What hath Assange wrought?

In the post-Cablegate world, where both the unauthorised discloser and the unauthorised publisher can apparently spread leaked information without consequence, the US is not the only victim. Indeed, it is with some cruel irony that the same papers who received cables from Julian Assange — who has devoted his life to published confidential material — are now publising leaked information regarding the criminal case against him in Sweden.

Lawyers cry foul over leak of Julian Assange sex-case papers

LAWYERS for Julian Assange have expressed anger about an alleged smear campaign against the Australian WikiLeaks founder. Incriminating police files were published in the British newspaper that has used him as its source for hundreds of leaked US embassy cables.

In a move that surprised many of Mr Assange’s closest supporters on Saturday, The Guardian newspaper published previously unseen police documents that accused Mr Assange in graphic detail of sexually assaulting two Swedish women. One witness is said to have stated: “Not only had it been the world’s worst screw, it had also been violent.”…

I sympathize with Assange, but in promoting the leaking of information with impunity and disregard for its consequences, he has unleashed a monster, that will lash out at everyone and anyone until there is a complete overhaul of the legal regime that draws a line between the preservation of confidentiality and whistle-blowing on improper information.

About Curzon

Lord George Nathaniel Curzon (1859 - 1925) entered the British House of Commons as a Conservative MP in 1886, where he served as undersecretary of India and Foreign Affairs. He was appointed Viceroy of India at the turn of the 20th century where he delineated the North West Frontier Province, ordered a military expedition to Tibet, and unsuccessfully tried to partition the province of Bengal during his six-year tenure. Curzon served as Leader of the House of Lords in Prime Minister Lloyd George's War Cabinet and became Foreign Secretary in January 1919, where his most famous act was the drawing of the Curzon Line between a new Polish state and Russia. His publications include Russia in Central Asia (1889) and Persia and the Persian Question (1892). In real life, "Curzon" is a US citizen from the East Coast who has been a financial analyst, freelance translator, and university professor; he is currently on assignment in Tokyo.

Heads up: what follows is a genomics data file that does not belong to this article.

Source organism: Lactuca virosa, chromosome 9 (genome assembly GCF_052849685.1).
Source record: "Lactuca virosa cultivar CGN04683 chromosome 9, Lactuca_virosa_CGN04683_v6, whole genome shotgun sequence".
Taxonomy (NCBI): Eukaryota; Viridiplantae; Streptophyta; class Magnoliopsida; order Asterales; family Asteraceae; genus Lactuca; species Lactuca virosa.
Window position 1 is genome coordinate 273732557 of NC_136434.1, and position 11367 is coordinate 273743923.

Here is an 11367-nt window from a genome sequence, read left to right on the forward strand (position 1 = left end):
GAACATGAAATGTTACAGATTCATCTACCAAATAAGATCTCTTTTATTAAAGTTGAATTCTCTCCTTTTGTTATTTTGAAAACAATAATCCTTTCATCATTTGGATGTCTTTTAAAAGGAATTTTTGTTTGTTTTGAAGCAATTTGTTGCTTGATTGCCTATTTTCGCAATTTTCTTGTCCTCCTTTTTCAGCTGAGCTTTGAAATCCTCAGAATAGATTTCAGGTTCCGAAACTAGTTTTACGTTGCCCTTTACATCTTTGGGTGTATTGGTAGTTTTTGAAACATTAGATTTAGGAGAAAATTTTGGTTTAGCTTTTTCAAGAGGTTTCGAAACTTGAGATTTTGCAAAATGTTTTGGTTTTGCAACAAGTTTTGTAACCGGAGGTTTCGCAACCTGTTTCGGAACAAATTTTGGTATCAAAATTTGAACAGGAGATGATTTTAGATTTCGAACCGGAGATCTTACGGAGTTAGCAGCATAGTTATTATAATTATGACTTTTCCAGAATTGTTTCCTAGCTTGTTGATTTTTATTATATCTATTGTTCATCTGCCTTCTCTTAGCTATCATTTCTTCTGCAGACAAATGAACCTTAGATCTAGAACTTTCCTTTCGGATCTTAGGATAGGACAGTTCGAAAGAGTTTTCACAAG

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7 Responses to What hath Assange wrought?

  1. Alfred Russel Wallace says:

    The biter bit…..

  2. Thomas says:

    He’s hardly been doing this without consequences.

    He’s been living in semi-hiding for much of the last several years and he was in jail on politically motivated charges as recently as last week.

  3. Bradley Manning sits in solitary confinement- I hardly think that’s “without consequences”

  4. slim says:

    “DISREGARD for consequences” was the original.

  5. Ralph Hitchens says:

    Assuming (generously) that Assange beats the Swedish rap, will he ever find another Bradley Manning? Is not Manning the source of 1) the “Collateral Murder” video, 2) the Afghanistan classified military reports, & 3) the leaked State Dept. cables? All from SIPRNet? I’m wondering if Wikileaks is a “one-trick pony.”

  6. Roy Berman says:

    Ralph, you do realize that Wikileaks was around for a few years before the (allegedly from) Manning leak? Sure, this stuff has been the most high profile but they released plenty of significant stuff before (and plenty of it having nothing to do with the USA), and I think it’s safe to assume that the recent publicity will inspire a lot more people to send files their way. Also, I believe that the Afghanistan reports you are referring to came from a different source.

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